One of the UK’s most historic booksellers is up for sale for the first time in its 143-year history. Blackwell’s of Oxford, which operates 18 shops as well as a website, has always been in the Blackwell family, but now its owner Julian (Toby) Blackwell has decided to sell. “I would have loved to have handed over the company to its staff,” he said. “But I also accept that in order to grow and remain competitive in the future, it is time for new ownership, ideas and investment.
“I have always stood for innovation and transformation in the constantly changing world of bookselling. I am delighted to have supported, and now see, Blackwell’s become a significant player in online bookselling and to have helped keep alive the concepts of service and expertise so well embodied by our chairman and board and our wonderful staff.”
The retailer ended 2021 with a 1.9% increase in revenue, despite the pandemic. It was attempting to move the company towards employee ownership, but the uncertainty posed by the pandemic made this difficult.
Blackwell’s CEO David Prescott said: “The sale of Blackwell’s represents a genuinely unique and exciting opportunity for any potential buyer to own a much loved and trusted bookselling brand. The business has been quietly and successfully transitioning itself in recent years to establish a substantial global online presence alongside a core portfolio of iconic shops.”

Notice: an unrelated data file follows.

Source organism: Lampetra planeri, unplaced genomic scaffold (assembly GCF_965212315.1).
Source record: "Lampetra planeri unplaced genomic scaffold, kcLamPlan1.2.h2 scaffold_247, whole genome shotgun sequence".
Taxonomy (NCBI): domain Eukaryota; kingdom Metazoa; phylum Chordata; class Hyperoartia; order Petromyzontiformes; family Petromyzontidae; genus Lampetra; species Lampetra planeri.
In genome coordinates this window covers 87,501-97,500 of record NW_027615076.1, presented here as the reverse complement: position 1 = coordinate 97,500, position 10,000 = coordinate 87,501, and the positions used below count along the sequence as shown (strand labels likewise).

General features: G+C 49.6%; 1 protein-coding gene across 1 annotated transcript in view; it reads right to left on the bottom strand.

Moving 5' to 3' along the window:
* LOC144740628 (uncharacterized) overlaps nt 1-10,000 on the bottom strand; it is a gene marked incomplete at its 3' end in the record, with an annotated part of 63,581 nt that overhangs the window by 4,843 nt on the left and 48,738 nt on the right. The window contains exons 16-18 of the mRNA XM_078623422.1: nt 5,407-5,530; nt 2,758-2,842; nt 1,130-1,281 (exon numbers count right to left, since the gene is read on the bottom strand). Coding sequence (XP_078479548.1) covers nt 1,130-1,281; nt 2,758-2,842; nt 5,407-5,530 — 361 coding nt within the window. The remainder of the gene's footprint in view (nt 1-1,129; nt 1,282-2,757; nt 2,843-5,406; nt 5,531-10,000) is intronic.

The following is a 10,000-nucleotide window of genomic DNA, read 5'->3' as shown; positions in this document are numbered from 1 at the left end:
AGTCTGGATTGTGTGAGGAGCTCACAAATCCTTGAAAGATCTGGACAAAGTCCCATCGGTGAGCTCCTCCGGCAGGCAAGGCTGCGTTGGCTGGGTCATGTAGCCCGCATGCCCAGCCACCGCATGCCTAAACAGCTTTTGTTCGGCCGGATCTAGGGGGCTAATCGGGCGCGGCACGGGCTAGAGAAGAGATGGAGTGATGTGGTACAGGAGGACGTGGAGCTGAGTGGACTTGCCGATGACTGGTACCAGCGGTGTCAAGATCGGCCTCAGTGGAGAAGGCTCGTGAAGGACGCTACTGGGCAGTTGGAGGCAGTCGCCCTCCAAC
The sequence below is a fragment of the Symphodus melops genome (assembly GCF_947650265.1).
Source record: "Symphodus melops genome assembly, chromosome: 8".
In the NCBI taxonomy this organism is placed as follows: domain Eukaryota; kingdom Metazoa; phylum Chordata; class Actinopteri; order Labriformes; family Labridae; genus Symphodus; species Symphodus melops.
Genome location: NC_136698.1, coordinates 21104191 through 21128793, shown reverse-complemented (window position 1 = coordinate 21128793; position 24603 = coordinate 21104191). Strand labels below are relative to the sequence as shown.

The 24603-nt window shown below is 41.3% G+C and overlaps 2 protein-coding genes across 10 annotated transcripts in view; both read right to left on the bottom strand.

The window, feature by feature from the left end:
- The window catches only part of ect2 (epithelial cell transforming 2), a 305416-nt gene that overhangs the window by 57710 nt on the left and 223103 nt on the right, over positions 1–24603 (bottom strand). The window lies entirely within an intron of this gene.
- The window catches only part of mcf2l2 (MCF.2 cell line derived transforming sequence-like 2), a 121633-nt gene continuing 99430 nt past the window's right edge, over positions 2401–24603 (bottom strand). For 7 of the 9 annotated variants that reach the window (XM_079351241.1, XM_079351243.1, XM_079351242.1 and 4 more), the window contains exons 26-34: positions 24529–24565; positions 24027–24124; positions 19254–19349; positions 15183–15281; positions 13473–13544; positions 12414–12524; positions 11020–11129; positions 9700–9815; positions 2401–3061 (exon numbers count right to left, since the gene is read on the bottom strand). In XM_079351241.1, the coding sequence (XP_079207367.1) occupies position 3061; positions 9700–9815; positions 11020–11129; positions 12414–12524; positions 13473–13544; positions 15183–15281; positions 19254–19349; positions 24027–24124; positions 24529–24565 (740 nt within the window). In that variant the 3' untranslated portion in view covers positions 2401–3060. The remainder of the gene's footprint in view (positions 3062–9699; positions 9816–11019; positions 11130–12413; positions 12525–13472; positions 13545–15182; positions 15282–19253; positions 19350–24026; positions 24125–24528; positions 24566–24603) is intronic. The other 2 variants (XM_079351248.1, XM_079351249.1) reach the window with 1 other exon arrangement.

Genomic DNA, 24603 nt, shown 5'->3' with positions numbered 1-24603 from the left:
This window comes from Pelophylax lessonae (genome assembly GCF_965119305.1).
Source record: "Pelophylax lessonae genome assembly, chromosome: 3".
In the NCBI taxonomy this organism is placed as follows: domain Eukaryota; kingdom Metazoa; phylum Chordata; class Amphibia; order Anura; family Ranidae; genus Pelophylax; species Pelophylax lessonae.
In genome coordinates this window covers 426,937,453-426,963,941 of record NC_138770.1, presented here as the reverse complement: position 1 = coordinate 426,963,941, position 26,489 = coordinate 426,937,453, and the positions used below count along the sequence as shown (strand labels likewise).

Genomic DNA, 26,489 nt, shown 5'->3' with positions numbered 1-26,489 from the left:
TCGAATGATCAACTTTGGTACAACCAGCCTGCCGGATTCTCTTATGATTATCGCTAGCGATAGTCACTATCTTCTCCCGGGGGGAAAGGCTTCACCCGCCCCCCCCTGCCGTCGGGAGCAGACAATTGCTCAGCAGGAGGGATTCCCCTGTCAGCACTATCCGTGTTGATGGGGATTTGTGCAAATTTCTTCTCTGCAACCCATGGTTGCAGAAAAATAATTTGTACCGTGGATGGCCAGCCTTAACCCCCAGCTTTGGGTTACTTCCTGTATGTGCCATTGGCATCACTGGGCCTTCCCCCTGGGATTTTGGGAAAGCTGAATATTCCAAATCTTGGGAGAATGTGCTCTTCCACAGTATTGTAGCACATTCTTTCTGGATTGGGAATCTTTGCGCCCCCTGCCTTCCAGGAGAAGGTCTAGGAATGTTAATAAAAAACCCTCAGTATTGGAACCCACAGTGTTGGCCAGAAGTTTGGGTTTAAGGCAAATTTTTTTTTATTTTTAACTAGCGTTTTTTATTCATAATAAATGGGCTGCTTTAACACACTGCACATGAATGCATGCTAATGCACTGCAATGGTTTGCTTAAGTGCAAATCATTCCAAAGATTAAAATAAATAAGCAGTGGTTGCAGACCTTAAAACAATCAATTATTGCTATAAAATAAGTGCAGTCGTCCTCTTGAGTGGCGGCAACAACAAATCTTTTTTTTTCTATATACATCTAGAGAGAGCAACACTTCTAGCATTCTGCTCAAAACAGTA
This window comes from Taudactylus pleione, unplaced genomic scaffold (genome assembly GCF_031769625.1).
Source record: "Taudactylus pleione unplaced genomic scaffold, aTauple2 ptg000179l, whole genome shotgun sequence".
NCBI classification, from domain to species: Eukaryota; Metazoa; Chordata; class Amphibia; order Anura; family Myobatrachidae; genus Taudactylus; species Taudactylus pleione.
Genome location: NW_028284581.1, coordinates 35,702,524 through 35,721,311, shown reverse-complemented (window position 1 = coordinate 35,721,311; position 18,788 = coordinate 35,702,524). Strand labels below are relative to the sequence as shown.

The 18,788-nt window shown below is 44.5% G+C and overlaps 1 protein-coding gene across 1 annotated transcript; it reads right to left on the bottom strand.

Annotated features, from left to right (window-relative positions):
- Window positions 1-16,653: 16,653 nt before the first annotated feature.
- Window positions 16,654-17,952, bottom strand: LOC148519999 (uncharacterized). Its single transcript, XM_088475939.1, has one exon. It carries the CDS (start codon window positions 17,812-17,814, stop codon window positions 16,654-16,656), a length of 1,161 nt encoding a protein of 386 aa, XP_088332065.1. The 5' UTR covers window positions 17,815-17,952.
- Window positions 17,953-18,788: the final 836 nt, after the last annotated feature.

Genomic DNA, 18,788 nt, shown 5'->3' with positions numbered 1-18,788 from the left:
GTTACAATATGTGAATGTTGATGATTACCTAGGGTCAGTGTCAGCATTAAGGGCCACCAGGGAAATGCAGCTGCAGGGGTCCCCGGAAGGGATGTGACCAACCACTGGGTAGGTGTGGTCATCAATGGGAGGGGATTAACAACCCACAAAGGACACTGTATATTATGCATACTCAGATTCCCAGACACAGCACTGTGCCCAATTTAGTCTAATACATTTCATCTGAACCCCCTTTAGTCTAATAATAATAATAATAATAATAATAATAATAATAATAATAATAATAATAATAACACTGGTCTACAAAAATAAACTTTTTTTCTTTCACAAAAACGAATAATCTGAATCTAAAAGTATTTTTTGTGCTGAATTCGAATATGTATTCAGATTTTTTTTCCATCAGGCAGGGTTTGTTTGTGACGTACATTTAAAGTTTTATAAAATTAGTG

Those iconic shops include the celebrated Oxford Broad Street store, whose basement Norrington Room – named after Sir Arthur Norrington, president of Trinity College at the time – boasts some 3.5km of shelving. The retailer also owns Heffers in Cambridge.
Blackwells was the first to publish JRR Tolkien. Before he became famous for Lord of the Rings and The Hobbit, the bookseller published children’s poem Goblin’s Feet.
Prospective buyers for the retailer include Waterstones, which is owned by the aggressive New York hedge fund Elliott Advisors.
Waterstones bought up rival independent Foyles in 2018 and previously took over booksellers Dillons, Hatchards and Ottakar’s. Whether a bid by Waterstones would trigger a referral to the Monopoly and Mergers Commission remains to be seen.
Prescott concludes: “We hope that a new owner and investment will help us to secure a long term future for Blackwell’s and its booksellers for many years to come. As we look to start a new chapter for the company, I’d likely to publicly thank Toby for his support and commitment over many, many years. Without him, Blackwell’s simply wouldn’t be here today.”
Blackwell’s sale is being handled by Begbies Traynor Group Advistory.